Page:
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WebGL Standard To Bring 3D Acceleration To Browsers? 239

Several sources are reporting that while native audio/video support has been dropped from the HTML 5 spec, the Khronos Group has released a few details about their up and coming WebGL 3D acceleration standard. "The general principle behind WebGL is to offer a JavaScript binding to the group's OpenGL ES 2.0 system, allowing code run within the browser to access the graphics hardware directly in the same way as a standalone application can. As the technology would rely solely on JavaScript to do the heavy lifting, no browser plugin would be required — and it would be compatible with any browser which supports the scripting language alongside the HTML 5 'Canvas' element."
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WebGL Standard To Bring 3D Acceleration To Browsers?

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  • by 93 Escort Wagon ( 326346 ) on Friday August 07, 2009 @06:21PM (#28991575)

    ... who the Khronos Group is, exactly? The linked article refers to them as 'a consortium', but I've never heard of them.

    Basically I'm wondering if this is any different than my friend Jim announcing a web standard.

  • by presidenteloco ( 659168 ) on Friday August 07, 2009 @06:29PM (#28991639)

    Is anyone at all working on something that is not as loosy-goosy and hokey as javascript for client-side computing?

    I've used Adobe ActionScript (stricter variant of JavaScript) and it is getting a little better, but why do we think "oh, it's the client-side. Let's go back to (essentially) Basic for programming."

    (Still moping I didn't get my Applets.)
    (Ok, Java is a bit too ugly (accessor hell)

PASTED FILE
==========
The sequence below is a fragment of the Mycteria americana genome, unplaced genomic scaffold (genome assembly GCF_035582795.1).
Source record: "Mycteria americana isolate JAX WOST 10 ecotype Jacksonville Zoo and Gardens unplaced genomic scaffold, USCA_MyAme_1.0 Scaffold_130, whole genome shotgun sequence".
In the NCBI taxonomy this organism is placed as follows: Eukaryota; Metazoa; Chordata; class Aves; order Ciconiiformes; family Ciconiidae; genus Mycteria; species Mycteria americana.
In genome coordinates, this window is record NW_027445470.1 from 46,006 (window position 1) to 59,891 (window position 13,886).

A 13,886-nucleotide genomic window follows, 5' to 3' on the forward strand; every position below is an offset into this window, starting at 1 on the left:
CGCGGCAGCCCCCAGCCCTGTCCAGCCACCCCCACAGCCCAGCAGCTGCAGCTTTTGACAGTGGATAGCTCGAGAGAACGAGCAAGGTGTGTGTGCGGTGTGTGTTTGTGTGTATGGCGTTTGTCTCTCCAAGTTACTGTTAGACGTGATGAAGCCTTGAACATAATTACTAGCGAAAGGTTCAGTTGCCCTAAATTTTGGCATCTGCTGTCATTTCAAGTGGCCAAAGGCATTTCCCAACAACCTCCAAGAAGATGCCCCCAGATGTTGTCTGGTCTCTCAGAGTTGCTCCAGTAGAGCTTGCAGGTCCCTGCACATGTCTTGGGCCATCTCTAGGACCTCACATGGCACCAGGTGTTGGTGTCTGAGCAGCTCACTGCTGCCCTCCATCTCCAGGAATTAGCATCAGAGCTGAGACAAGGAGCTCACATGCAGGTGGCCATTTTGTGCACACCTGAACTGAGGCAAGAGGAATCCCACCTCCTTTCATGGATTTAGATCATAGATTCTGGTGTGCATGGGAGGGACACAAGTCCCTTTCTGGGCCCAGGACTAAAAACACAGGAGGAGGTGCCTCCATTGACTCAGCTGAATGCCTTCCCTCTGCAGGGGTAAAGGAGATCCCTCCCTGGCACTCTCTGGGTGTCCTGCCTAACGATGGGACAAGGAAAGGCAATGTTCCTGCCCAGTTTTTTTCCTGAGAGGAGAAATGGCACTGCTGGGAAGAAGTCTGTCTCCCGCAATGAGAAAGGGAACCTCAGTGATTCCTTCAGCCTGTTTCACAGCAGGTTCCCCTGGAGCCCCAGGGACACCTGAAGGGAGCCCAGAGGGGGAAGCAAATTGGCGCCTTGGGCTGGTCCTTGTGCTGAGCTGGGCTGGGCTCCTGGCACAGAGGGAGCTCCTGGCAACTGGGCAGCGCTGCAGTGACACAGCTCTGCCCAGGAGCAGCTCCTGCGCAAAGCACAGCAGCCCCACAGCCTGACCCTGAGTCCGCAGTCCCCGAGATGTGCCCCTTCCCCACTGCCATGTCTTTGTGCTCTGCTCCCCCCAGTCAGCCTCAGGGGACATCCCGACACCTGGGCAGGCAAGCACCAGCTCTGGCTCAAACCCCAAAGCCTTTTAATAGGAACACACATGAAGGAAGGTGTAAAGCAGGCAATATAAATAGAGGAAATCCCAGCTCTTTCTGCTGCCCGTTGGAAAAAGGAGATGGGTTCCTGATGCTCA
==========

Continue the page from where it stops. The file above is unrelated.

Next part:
but a language with a little rigidity, checking, and simplicity to it wouldn't hurt, would it?)

  • by BuR4N ( 512430 ) on Friday August 07, 2009 @06:39PM (#28991711) Homepage Journal
    "What could possibly go wrong?"

    WebGL is based on OpenGL ES and together with javascript bindings its a really neat way of expand the usage of a browser without the need for a multitude of different plugins (each coming with their problems and security issues). Standards is good for you, and to make certain applications we will need 3D directly in the browser (I'm not just thinking geek stuff here, lots of stuff like you need a standalone program for today could run directly in the browser, planing your home, drag around those furnitures and when your happy, just click order !).
  • VRML (Score:3, Interesting)

    by timeOday ( 582209 ) on Friday August 07, 2009 @06:42PM (#28991725)
    Anybody remember how awesome and important VRML was supposed to be? They just forgot to convince users.
  • Re:I've got an idea! (Score:5, Interesting)

    by SanityInAnarchy ( 655584 ) <> on Friday August 07, 2009 @07:07PM (#28991919) Journal

    will require programming in JavaScript

    Why is this a bad thing? Or what would you suggest as a better language?

    Most people who hate Javascript don't really understand it. I qualify that as "most" because a few people do know enough about it to actually have good reasons for hating it.

    won't have a standard GUI framework to use

    HTML is more standard than about any other GUI framework, even if less featured.

    In fact, something to notice -- most people seem determined to style away the standard GUI elements. Below this message, you'll almost certainly see a "Reply to This" button and a "Parent" button, and unless you've disabled your CSS, they probably look nothing like your standard native buttons.

    The issue is that most web designers hate these things, and think they're "ugly". Whether actual users care is up for debate -- they don't seem to have a problem with Google's homepage, for example.

    we'll have to code our own from scratch every time as if it's MS-DOS all over again

    You mean the MS-DOS, where the network was nearly nonexistent, and applications would largely be written in C or assembly?

    I understand your sentiment that the browser feels like a step back, but hyperbole doesn't help your argument.

    This way, people will have a pointless, non-native middle-man between their operating systems and their apps!

    Better this than Java or C#.

    What's more, it's hardly pointless. Or would you rather go back to the days when if you wanted something cool, like the ability to check the weather, receive email, or watch TV, you'd have to download an untrusted (possibly virus/spyware infested) binary .exe, run it on Windows, and hope it doesn't have some weird incompatibility with everything else on your system?